Five Backyard Games the Kids Love


It’s not always convenient to get the kids to the park, and most kids already get too much television and video game time. But the backyard is almost always accessible. Classic kids’ games teach kids to get along, take turns, cooperate and can sometimes give caregivers a short break while they sit by and watch. These classics will keep kids moving and healthy even when you don’t have time to drive them to the playground.

Duck, Duck, Goose!

Perfect for little kids, this one still pleases kids of all ages. One player is designated “It” and walks around the other children sitting in a circle. The player taps players’ heads and saying “duck” or “goose” each time. Most players will repeat “duck” several times before dubbing a player “goose.” When “goose” is called, it’s time for the case. The “goose” player jumps up and chases after the original player. The “goose” must tag the player before he can take the “goose’s” place in the circle. If he succeeds, the player remains “It.” If he fails, the “goose” becomes “it.”

Honey, Do You Love Me?

Less familiar but just as much fun, in this game, players form a circle around one person designated as “It.” The designated person walks up to someone in the circle and asks, “Honey, do you love me?” The player must respond, without smiling, “Honey, I love you but I just can’t smile.” If the player smiles while answering, he becomes “It” and enters the circle. If a player successfully answers without smiling, the center player must try another player. While touching is not allowed, any sort of silly faces and voice changes are allowed in trying to get a smile.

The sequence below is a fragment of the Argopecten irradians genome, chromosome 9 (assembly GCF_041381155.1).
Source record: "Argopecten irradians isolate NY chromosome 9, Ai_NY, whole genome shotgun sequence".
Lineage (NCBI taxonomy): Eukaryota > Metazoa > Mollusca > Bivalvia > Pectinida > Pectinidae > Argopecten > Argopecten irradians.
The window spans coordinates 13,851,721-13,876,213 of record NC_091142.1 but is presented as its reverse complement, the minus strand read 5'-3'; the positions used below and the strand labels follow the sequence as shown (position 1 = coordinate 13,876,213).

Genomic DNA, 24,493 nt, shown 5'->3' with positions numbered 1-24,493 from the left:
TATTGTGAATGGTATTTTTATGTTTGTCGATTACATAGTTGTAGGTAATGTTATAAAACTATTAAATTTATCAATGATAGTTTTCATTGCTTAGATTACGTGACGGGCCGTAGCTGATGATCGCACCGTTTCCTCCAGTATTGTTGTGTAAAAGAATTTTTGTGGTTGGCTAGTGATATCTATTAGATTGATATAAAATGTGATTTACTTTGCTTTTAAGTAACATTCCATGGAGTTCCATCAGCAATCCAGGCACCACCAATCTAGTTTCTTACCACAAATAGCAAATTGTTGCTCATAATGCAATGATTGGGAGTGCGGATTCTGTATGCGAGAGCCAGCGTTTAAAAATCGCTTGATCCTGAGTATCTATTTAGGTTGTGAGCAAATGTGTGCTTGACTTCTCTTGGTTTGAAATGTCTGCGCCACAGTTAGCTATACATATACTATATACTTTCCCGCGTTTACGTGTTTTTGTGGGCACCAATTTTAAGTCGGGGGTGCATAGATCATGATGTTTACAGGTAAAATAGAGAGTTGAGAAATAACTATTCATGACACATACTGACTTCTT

Red Light/Green Light

In case you are unfamiliar, this is a game based on traffic rules. The parent or nanny needed for playing this game with small children is the “traffic light.” Stand facing away from the kids while they form a horizontal line about 15 feet away. The game begins when you call out, “Green light!”

There’s usually a lot of giggling as the children begin forward toward you. The objective is to tag you. At any point, you can call, “Red light!” and spin around. Advancing kids must freeze. Any kids caught still moving are out of the game. Keep playing until someone tags you or only one player is left.

Four Square

A square with four equal quadrants is drawn on the playground surface. Many playgrounds already have an area to play this game, but chalk on pavement works just as well. In this classic game, a player stands in each quadrant, or smaller square, while the rest form a line outside the playing area. One of the four players, the server, begins play by bouncing the ball in his own square once and then bouncing it into another player’s square. The receiving player allows the ball to bounce only once in his square before catching it and bouncing it into another player’s square. The ball must bounce no more than once in each square, but receiving players may catch the ball even before it bounces into their squares. A player is “out” if the ball bounces more than once in his square, or if it bounces outside the boundary of the square he tries to bounce it into. When three of the four players are out, three new players join the game.

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